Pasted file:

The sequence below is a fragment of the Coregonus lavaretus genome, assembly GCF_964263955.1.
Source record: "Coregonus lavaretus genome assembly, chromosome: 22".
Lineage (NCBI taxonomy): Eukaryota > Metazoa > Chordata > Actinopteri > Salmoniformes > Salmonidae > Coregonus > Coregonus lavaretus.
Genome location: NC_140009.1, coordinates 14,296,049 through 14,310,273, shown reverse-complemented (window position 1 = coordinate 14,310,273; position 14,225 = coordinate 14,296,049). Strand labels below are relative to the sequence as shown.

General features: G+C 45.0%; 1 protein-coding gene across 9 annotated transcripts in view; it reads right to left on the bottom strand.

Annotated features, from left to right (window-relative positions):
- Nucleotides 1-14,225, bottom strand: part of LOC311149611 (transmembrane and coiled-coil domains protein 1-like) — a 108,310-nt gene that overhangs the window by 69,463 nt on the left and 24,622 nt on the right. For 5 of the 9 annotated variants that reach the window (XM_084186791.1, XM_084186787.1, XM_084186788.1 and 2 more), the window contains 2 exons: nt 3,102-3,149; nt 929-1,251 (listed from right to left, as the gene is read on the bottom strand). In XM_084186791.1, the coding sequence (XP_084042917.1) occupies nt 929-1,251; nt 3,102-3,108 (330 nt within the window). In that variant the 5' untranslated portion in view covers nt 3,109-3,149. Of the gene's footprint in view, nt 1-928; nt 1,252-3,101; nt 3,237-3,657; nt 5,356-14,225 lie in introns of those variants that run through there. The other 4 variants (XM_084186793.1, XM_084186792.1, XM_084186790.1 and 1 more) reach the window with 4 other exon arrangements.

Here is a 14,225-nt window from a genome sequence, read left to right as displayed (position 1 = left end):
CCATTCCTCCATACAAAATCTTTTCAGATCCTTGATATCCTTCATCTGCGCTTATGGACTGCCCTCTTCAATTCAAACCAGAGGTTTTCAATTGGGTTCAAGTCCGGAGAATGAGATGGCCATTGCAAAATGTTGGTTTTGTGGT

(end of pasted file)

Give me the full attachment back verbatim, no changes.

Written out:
The sequence below is a fragment of the Coregonus lavaretus genome, assembly GCF_964263955.1.
Source record: "Coregonus lavaretus genome assembly, chromosome: 22".
Lineage (NCBI taxonomy): Eukaryota > Metazoa > Chordata > Actinopteri > Salmoniformes > Salmonidae > Coregonus > Coregonus lavaretus.
Genome location: NC_140009.1, coordinates 14,296,049 through 14,310,273, shown reverse-complemented (window position 1 = coordinate 14,310,273; position 14,225 = coordinate 14,296,049). Strand labels below are relative to the sequence as shown.

General features: G+C 45.0%; 1 protein-coding gene across 9 annotated transcripts in view; it reads right to left on the bottom strand.

Annotated features, from left to right (window-relative positions):
- Nucleotides 1-14,225, bottom strand: part of LOC311149611 (transmembrane and coiled-coil domains protein 1-like) — a 108,310-nt gene that overhangs the window by 69,463 nt on the left and 24,622 nt on the right. For 5 of the 9 annotated variants that reach the window (XM_084186791.1, XM_084186787.1, XM_084186788.1 and 2 more), the window contains 2 exons: nt 3,102-3,149; nt 929-1,251 (listed from right to left, as the gene is read on the bottom strand). In XM_084186791.1, the coding sequence (XP_084042917.1) occupies nt 929-1,251; nt 3,102-3,108 (330 nt within the window). In that variant the 5' untranslated portion in view covers nt 3,109-3,149. Of the gene's footprint in view, nt 1-928; nt 1,252-3,101; nt 3,237-3,657; nt 5,356-14,225 lie in introns of those variants that run through there. The other 4 variants (XM_084186793.1, XM_084186792.1, XM_084186790.1 and 1 more) reach the window with 4 other exon arrangements.

Here is a 14,225-nt window from a genome sequence, read left to right as displayed (position 1 = left end):
CCATTCCTCCATACAAAATCTTTTCAGATCCTTGATATCCTTCATCTGCGCTTATGGACTGCCCTCTTCAATTCAAACCAGAGGTTTTCAATTGGGTTCAAGTCCGGAGAATGAGATGGCCATTGCAAAATGTTGGTTTTGTGGT